Think about it.

Let’s say you did a typical back day where you did 10-15 sets of back exercises. For examples sakes, let’s say you do cable rows, pull ups, and machine pullovers for 4 sets each.

With each set you do, your back and supporting muscles get fatigued. Every subsequent set is compromised especially towards the end when you’re doing those machine pullovers. Now imagine, splitting up each exercise on separate days. You’re distributing your volume out and allowing less fatigue to accumulate in the targeted muscle. Your machine pullover performance would be much better on a separate day as opposed to after your erectors and lats are trashed from rows and pull ups.

So if you haven’t pieced 2 and 2 together yet, with less fatigue, you’ll be able to use more weight or do more reps which means more mechanical tension applied to the muscle. Repeat for weeks and you’ll likely experience benefits from higher frequency training. Gone are the days of training one body part a day.

3. Meal Frequency
However, when it comes to meals, the bros loved eating frequently. They believed that you had to eat every 2-3 hours or else your muscles would wither away to nothing. This advice is rooted in neuroticism as bodybuilders are often extremely sub-conscious about muscle loss.

You can’t really blame them though because telling muscle obsessed competitors to not be neurotic is like telling a fish to not be a fish.

In addition, many bro science experts believed eating 6 meals a day would keep your metabolism going and burn more fat.

Both of these rationales have been thoroughly debunked by the research.

You can maintain muscle mass just fine with any number of meals. 3-4 seems to be the sweet spot for most people (4).

And as for energy expenditure, your body burns as many calories from 6 vs any other number of meals assuming total caloric intake is the same. So there’s nothing wrong with eating 6 meals per day, but there’s no benefit either. Practically, that’s simply a nightmare to cook and eat 42 times each week.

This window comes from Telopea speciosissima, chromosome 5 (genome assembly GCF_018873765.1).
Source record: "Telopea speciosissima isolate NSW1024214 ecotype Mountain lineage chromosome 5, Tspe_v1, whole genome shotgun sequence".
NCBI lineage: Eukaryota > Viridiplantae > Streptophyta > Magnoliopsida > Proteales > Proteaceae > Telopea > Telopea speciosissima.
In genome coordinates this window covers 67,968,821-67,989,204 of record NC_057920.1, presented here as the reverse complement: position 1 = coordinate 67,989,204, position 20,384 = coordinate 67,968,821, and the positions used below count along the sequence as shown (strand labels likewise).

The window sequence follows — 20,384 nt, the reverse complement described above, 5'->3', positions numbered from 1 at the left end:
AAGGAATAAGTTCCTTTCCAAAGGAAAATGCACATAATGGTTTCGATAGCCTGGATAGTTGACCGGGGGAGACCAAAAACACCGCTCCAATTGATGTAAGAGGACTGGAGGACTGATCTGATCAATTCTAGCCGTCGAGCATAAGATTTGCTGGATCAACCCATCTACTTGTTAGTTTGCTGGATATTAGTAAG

Most people find eating 2-4 meals per day most doable and physiologically you don’t have to worry about your metabolism crashing. There’s no “metabolic fire” to stoke. That term needs to die faster than Nickelback’s music.

4. Barbell Lifts
You’ve heard it before. How much you bench bro? How much you squat bro? How much you deadlift bro?

When people ask this, they’re not asking for your dumbbell incline bench. They’re not asking for your hack squat and they don’t give a flying fairy about your dumbbell Romanian deadlift.

They’re referring to your barbell lifts. But objectively speaking, there’s nothing special about the barbell. In fact, there are usually more drawbacks than benefits to common barbell lifts.

Because lifters are so hyper-obsessed with these movements to impress their friends, they don’t understand that there are often better muscle growing exercises out there. Hypertrophy is not dependent upon the equipment or even the load you use. Hypertrophy is dependent on the mechanical tension you can apply. But bro science dictates, the heavier the lift the better, no matter what.

The barbell by nature can be very limiting to muscle growth without many lifters realizing it. For example, machine and db presses have more range motion than barbell benching.

Barbell squats force the weight to be over your center of mass, so based on your limb lengths, they might not stress the quads as well as another squat or machine based variation.

And as for barbell deadlifts from the floor, it’s the same story. It limits the active range of motion your hamstrings while not being suited for some individuals.